Despite the flimsy evidence against saturated fats, mainstream nutritionists still advise people to eat lots of carbohydrates and steer clear of fats. The AHA recommends restricting saturated fat consumption to 6 percent of total calories. Federal guidelines encourage people to eat fat-free or low-fat dairy and plenty of grains.
This advice is dooming hundreds of thousands of people to early death and disability. Every 40 seconds, someone in the United States has a heart attack. The disease costs Americans $200 billion annually in medical care and lost productivity.
For decades, our public health leaders have dispensed deadly dietary advice. That needs to change. Many doctors, myself included, have seen with our own eyes how low-carb diets help patients lose weight, reverse their diabetes and improve their cholesterol.
As time goes on I get more and more convinced that this criminally bad dietary advice killed my father in 1979.
Jordan Peterson and his daughter are on an all-meat diet. And of course, this nonsense comes up, as usual:
…doctors don’t think it’s healthy to have all meat, all the time. To prevent heart disease, the American Heart Association and the World Heart Federation recommend a low amount of saturated fats, the kind found in beef, pork, chicken, and other foods. Research links red meat to colorectal cancer. And an absence of vitamins and fibers, which normally come from fruits and vegetables, is a precursor to conditions like scurvy and constipation.
“I don’t see any health benefits of a diet focused primarily on red meat,” said Kristen Smith, a registered dietitian nutritionist with the Academy of Nutritionists and Dietetics, who said she’s seen the carnivore diet’s popularity grow on social media. “There’s currently no research to support that this type of diet has favorable long-term health outcomes.”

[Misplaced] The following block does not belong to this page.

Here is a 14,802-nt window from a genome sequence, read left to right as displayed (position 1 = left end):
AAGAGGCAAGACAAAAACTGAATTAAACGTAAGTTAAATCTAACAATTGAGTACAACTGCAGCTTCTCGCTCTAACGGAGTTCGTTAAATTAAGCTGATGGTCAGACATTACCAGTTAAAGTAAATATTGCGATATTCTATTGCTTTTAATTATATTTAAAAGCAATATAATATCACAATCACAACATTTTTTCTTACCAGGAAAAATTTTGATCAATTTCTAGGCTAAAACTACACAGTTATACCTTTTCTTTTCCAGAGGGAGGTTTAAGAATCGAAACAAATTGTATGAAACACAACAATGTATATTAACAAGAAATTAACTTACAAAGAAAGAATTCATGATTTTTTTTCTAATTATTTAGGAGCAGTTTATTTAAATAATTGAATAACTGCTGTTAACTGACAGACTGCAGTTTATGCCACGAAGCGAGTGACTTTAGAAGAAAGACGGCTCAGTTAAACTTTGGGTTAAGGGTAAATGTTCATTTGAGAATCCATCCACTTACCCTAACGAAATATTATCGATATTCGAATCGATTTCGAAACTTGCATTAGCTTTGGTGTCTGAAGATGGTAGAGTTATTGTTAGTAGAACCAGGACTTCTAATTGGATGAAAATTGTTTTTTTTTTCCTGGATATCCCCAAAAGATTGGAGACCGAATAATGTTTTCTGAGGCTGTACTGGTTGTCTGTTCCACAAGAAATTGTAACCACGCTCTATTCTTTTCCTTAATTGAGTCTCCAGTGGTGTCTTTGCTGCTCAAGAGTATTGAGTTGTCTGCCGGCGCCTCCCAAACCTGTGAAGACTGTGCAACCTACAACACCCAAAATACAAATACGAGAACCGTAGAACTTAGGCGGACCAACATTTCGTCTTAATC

…Cholesterol is one of Weiss’s concerns, since too much of a certain kind of cholesterol heightens risk of heart disease and heart attacks. (Saturated fats, found in red meat, have long been assumed to drive up that risk, although some new evidence suggests that they may be less dangerous than believed. In a controversial editorial last year that departed from the recommendations of major public health groups, three cardiologists argued that saturated fats do not clog arteries and are not on their own a problem.)
Unscientific quackery from the usual suspects. And “…less dangerous than believed….” There is zero scientific evidence that saturated fat or dietary cholesterol are a problem at all.
They’ll occur during a new moon this month. I’ll probably be in Florida, so I may drive into the swamp to watch. In California, it’s usually pretty chilly at night in the desert.
No, this isn’t about CO2. Historically, drought is the norm for California, but people think that their own personal memories are more important than actual history.
There’s not enough CO2 there. Doesn’t seem like a problem to me; just import carbon and oxygen (and hydrogen) from carbonaceous asteroids in the belt. And of course, they have to throw this in:
If you believe it’s possible to terraform Mars, you also must believe in human-caused climate change, because it’s the same process. Even if it’s impossible to terraform Mars, it’s clearly possible to areoform the mid-latitudes of Earth. Because people are doing it.
Ummmmm…no. We’re not.
Meanwhile, Tim Fernholz says we’re going to have to be careful to not contaminate the water there.